Gov. Inslee's Snake River Dam Study Wasted
by Editorial Board
Breaching the Snake River dams is a divisive proposal -- we've known that for decades.
So why did the state need to spend $750,000 to tell us what we already know?
That's the three-quarter-million-dollar question.
We don't want to criticize the authors of the Lower Snake River Dam Stakeholder Study. They did what they were tasked to do.
Our concern is that state officials felt it necessary to hire them in the first place.
It was about a year ago Gov. Jay Inslee proposed spending $1.1 billion to increase salmon and help save declining orcas in Puget Sound, which included money to address problems like pollution and vessel traffic.
But also tucked into that plan was a proposed $750,000 for a task force to study the effects to Eastern Washington if the lower Snake River dams are breached.
We said at the time a state group would not be able to compete with the national team that has been studying the issue since September 2016.
The federal Environmental Impact Statement (EIS) is set to release its initial findings next year, and trying to duplicate the effort makes no sense.
Considering the state has no authority over whether the dams are breached -- only Congress has that -- spending money on a state study was a waste.
But a majority of state legislators insisted we need to have a state dialogue on the issue, so the plan went forward.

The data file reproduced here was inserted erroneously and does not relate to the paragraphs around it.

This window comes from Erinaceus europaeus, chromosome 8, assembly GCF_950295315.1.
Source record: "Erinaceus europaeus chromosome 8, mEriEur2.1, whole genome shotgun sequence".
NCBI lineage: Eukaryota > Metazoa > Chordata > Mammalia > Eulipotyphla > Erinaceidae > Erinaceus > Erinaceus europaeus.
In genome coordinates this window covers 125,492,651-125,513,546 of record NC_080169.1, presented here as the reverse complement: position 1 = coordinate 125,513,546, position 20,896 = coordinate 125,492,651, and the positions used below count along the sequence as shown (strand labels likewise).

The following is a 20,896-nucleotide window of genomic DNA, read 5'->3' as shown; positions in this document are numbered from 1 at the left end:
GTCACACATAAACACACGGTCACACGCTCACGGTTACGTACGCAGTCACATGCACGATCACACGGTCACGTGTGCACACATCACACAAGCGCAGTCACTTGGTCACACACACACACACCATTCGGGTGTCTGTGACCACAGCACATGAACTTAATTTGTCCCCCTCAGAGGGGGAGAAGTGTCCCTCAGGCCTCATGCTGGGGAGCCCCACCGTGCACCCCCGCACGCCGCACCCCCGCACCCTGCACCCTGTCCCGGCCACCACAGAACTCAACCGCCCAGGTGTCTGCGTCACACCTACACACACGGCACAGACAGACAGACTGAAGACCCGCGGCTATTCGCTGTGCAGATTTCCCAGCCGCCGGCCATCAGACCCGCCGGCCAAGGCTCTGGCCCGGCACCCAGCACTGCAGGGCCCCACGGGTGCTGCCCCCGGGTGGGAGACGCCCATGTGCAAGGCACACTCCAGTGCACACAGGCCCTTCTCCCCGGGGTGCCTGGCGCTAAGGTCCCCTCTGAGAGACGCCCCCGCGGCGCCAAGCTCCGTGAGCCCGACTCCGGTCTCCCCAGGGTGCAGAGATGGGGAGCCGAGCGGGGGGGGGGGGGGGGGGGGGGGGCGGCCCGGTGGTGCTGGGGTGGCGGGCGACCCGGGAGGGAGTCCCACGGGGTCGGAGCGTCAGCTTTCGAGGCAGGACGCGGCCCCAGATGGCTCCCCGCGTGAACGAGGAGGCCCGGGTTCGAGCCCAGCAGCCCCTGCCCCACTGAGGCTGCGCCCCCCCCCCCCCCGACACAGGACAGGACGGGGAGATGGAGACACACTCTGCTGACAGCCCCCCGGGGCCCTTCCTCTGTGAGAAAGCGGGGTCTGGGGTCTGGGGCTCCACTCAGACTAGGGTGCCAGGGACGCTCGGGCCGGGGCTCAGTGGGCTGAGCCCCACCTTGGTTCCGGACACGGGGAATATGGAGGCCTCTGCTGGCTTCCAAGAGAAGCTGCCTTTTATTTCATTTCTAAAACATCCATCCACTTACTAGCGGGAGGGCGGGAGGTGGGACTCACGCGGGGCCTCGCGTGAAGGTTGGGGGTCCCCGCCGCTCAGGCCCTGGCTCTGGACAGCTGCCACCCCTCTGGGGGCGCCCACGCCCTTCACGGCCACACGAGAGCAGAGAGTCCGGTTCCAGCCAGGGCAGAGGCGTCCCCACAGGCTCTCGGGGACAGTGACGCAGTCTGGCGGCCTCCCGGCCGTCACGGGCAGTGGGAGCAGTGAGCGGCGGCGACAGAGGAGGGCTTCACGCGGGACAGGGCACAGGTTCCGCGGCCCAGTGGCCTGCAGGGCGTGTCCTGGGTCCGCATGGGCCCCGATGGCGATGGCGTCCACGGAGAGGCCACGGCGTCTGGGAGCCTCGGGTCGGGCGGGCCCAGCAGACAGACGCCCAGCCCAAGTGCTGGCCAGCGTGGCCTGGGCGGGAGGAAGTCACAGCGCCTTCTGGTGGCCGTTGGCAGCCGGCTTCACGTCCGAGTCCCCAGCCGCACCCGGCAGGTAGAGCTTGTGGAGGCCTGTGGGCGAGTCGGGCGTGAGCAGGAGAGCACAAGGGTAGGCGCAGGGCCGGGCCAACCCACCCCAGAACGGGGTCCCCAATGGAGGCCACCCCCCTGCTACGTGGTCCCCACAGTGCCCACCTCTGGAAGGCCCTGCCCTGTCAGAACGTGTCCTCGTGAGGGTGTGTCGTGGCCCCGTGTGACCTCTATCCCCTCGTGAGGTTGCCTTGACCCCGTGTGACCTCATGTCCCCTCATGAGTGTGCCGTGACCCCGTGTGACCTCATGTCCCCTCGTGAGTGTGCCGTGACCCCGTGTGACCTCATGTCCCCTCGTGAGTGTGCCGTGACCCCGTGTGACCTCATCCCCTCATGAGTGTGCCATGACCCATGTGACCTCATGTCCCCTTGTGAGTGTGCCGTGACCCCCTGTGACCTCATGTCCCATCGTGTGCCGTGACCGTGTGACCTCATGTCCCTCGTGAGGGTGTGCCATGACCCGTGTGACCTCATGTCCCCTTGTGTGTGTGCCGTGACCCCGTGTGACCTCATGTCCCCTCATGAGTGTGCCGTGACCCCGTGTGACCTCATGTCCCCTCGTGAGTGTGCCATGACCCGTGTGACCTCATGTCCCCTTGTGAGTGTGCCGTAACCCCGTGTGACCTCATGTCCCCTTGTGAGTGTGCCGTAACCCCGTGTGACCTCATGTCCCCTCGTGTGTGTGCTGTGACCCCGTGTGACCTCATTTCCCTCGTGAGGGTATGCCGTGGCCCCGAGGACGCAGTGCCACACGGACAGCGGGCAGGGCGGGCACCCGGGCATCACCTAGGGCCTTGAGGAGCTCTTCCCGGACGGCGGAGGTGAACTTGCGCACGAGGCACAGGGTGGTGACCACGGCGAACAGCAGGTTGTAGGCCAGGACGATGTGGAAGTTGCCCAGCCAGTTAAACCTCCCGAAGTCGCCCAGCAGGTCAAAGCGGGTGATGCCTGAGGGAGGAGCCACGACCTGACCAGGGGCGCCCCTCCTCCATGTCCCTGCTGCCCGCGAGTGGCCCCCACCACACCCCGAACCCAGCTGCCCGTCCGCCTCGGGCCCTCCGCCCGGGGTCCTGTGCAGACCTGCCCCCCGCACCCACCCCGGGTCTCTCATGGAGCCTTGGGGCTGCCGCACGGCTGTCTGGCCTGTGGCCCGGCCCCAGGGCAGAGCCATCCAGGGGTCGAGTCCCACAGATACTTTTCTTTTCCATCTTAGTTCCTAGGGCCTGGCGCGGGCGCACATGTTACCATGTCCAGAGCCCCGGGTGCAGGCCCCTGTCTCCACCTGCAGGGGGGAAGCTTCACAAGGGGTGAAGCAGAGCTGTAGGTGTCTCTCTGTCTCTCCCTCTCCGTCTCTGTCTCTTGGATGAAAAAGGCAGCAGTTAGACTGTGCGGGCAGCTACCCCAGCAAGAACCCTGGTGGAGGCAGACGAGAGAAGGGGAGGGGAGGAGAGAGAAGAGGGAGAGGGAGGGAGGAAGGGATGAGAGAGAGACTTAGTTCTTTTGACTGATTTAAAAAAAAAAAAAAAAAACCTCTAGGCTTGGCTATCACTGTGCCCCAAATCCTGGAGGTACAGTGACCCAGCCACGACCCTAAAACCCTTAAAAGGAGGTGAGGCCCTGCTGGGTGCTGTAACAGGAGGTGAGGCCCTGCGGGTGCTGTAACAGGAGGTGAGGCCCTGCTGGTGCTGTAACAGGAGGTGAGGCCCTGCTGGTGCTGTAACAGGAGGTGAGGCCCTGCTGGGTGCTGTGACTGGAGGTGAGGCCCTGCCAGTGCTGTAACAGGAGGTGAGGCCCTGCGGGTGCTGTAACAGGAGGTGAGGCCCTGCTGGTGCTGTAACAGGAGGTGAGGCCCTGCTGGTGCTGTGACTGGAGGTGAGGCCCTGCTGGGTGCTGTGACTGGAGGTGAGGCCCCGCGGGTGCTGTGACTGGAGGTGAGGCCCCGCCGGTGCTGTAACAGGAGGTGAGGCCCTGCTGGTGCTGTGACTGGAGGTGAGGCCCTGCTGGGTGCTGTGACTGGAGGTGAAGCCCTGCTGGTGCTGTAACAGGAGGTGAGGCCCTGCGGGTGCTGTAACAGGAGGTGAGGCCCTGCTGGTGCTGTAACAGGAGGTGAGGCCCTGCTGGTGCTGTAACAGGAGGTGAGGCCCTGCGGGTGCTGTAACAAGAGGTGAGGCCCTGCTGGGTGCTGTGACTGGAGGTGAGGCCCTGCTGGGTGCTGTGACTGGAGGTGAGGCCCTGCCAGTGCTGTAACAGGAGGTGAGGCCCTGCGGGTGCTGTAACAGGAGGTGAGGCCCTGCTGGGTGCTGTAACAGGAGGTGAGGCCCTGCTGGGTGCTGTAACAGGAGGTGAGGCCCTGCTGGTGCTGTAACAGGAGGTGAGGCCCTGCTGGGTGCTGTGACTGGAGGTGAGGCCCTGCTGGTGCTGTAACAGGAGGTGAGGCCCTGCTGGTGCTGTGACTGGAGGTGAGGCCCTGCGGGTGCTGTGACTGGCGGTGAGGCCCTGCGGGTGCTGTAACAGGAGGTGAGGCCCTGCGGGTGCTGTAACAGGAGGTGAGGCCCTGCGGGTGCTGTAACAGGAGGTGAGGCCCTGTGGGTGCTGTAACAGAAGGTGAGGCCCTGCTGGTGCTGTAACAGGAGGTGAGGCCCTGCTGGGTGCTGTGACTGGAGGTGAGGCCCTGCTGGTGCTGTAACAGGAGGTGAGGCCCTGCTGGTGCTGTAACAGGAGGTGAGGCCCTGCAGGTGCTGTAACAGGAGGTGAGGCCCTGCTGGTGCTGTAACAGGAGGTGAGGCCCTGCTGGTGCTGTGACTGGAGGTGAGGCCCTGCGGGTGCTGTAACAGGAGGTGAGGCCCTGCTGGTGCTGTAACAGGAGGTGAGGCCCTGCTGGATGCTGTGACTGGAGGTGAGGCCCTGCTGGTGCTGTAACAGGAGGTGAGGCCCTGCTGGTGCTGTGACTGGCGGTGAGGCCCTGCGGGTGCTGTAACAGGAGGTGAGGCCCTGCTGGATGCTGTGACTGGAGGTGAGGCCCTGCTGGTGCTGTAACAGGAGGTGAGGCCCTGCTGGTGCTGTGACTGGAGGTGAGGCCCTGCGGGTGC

The draft report released Friday did not offer a recommendation, but summarized various views on both sides.
We didn't see anything new in the report, and are still unclear how this latest effort will help the debate.
The Snake River dams help provide relatively inexpensive cheap hydropower and play an important role in irrigation and navigation. Repeated studies by the National Oceanic and Atmospheric Administration (NOAA) have confirmed that breaching the Snake River dams would boost salmon runs only slightly, if at all.
Inslee's efforts to start an official conversation on breaching the Snake River dams may appease those who want the dams gone. To those on the other side, however, it appears to be a way to lay the ground work for dam removal.
Talk about how we can get along without the Snake River dams, and then eventually you have your justification for breaching them.
That being said, the issue is being discussed with or without our region's input, so Tri-Citians should let their voices be heard.
A public workshop on the issue is planned in Pasco from 6-9 p.m. on Jan. 13 at the Red Lion Hotel & Conference Center.
While public testimony won't be taken at the event, the Tri-City region needs to be well represented. Audience members will be allowed to submit written questions that can be asked of the panel if time is available.
In the meantime, public comment is still being taken on the state survey, and if you have not filled it out, you should. Go to bit.ly/snakeriversurvey for the questionnaire.
We care about salmon and we care about the orcas.
Our concern is that focusing on breaching the Snake River dams takes away from other problems that harm the fish and whales, like pollution, predators and boats.
Many stakeholders want the dams gone, and not just for the sake of the salmon. Some want a free-flowing river, some want to replace hydropower with wind and solar options, and others simply don't like the idea of a damned river.
The stakeholder report characterizes the issue well, but it didn't tell us anything new. It's a shame that a report designed to end the cycle of conflict appears to be adding to it.
It's Not Even Close: Economics says the Snake River Dams Should Go by Daniel Malarkey, Sightline Institute, 9/16/19
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